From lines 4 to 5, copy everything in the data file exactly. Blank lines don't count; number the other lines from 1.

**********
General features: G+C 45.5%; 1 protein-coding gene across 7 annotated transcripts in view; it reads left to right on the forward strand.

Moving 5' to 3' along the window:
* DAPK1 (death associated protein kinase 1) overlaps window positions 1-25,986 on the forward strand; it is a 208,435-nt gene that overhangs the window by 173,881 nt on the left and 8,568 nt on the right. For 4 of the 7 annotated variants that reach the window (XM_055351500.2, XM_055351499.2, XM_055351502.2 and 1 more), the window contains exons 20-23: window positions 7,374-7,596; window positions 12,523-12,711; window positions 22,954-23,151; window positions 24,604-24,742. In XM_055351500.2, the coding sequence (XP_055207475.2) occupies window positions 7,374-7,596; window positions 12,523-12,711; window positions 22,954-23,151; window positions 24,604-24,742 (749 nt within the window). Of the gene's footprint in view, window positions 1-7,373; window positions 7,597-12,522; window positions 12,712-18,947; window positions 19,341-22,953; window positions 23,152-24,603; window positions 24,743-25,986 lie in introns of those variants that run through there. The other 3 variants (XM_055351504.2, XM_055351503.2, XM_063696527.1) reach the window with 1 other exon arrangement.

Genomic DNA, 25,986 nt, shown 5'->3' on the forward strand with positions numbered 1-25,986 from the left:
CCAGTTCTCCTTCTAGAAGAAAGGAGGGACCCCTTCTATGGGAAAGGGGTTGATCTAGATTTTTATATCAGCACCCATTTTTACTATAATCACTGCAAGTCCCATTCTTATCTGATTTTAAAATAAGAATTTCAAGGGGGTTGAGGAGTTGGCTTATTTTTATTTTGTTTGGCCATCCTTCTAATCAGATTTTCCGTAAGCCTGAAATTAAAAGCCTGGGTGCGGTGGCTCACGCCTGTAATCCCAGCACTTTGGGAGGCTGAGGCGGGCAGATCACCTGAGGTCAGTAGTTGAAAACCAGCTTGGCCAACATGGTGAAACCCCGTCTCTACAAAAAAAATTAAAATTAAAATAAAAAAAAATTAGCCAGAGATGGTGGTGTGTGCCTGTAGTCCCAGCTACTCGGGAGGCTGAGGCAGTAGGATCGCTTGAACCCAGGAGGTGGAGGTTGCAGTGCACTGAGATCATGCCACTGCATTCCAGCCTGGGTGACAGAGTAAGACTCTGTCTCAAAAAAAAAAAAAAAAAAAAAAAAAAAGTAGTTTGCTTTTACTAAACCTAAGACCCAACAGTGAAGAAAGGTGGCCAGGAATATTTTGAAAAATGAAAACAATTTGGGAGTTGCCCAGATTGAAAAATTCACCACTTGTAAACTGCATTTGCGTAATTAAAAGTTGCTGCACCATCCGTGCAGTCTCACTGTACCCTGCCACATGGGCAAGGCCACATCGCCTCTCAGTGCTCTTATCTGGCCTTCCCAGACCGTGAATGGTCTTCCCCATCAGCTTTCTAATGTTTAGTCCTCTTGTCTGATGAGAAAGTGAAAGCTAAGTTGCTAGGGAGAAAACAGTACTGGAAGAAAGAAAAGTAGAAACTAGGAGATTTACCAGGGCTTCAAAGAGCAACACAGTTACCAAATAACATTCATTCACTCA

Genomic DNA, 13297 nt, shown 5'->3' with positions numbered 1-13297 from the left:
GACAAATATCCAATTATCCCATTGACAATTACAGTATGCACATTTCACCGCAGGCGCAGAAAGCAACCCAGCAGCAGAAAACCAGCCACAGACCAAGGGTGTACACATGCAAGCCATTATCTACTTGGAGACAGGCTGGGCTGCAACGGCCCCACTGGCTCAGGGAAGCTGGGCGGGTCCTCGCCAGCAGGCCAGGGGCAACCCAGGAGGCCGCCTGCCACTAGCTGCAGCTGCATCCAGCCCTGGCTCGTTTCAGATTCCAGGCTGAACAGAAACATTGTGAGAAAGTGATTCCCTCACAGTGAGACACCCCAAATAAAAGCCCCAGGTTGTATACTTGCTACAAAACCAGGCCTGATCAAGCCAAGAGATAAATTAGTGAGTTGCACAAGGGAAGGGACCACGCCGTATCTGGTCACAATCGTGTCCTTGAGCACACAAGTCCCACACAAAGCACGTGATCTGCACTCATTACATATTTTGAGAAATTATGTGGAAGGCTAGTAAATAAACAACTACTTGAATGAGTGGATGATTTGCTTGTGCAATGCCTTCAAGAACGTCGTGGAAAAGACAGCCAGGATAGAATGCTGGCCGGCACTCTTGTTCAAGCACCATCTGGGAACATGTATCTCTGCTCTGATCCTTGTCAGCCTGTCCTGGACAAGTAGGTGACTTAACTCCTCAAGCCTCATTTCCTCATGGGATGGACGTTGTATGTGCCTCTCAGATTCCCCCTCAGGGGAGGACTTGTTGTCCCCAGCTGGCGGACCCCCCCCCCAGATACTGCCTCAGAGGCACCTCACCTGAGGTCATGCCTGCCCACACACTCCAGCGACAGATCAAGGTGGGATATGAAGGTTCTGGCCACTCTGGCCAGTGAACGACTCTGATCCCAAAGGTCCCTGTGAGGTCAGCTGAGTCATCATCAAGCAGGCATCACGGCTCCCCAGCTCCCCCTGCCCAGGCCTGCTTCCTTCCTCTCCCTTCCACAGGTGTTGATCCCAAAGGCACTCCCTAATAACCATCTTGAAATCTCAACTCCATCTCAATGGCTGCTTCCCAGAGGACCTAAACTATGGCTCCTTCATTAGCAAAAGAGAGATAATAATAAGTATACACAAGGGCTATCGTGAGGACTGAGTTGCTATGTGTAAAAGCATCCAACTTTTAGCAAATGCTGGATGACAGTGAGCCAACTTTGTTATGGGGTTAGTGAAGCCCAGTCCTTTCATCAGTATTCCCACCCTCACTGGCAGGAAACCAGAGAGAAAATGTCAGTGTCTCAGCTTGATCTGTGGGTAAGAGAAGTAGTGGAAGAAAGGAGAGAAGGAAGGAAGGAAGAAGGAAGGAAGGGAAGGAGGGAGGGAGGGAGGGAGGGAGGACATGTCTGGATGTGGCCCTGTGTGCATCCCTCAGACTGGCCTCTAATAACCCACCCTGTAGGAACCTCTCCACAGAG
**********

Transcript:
Genomic DNA, 25,986 nt, shown 5'->3' on the forward strand with positions numbered 1-25,986 from the left:
CCAGTTCTCCTTCTAGAAGAAAGGAGGGACCCCTTCTATGGGAAAGGGGTTGATCTAGATTTTTATATCAGCACCCATTTTTACTATAATCACTGCAAGTCCCATTCTTATCTGATTTTAAAATAAGAATTTCAAGGGGGTTGAGGAGTTGGCTTATTTTTATTTTGTTTGGCCATCCTTCTAATCAGATTTTCCGTAAGCCTGAAATTAAAAGCCTGGGTGCGGTGGCTCACGCCTGTAATCCCAGCACTTTGGGAGGCTGAGGCGGGCAGATCACCTGAGGTCAGTAGTTGAAAACCAGCTTGGCCAACATGGTGAAACCCCGTCTCTACAAAAAAAATTAAAATTAAAATAAAAAAAAATTAGCCAGAGATGGTGGTGTGTGCCTGTAGTCCCAGCTACTCGGGAGGCTGAGGCAGTAGGATCGCTTGAACCCAGGAGGTGGAGGTTGCAGTGCACTGAGATCATGCCACTGCATTCCAGCCTGGGTGACAGAGTAAGACTCTGTCTCAAAAAAAAAAAAAAAAAAAAAAAAAAAGTAGTTTGCTTTTACTAAACCTAAGACCCAACAGTGAAGAAAGGTGGCCAGGAATATTTTGAAAAATGAAAACAATTTGGGAGTTGCCCAGATTGAAAAATTCACCACTTGTAAACTGCATTTGCGTAATTAAAAGTTGCTGCACCATCCGTGCAGTCTCACTGTACCCTGCCACATGGGCAAGGCCACATCGCCTCTCAGTGCTCTTATCTGGCCTTCCCAGACCGTGAATGGTCTTCCCCATCAGCTTTCTAATGTTTAGTCCTCTTGTCTGATGAGAAAGTGAAAGCTAAGTTGCTAGGGAGAAAACAGTACTGGAAGAAAGAAAAGTAGAAACTAGGAGATTTACCAGGGCTTCAAAGAGCAACACAGTTACCAAATAACATTCATTCACTCA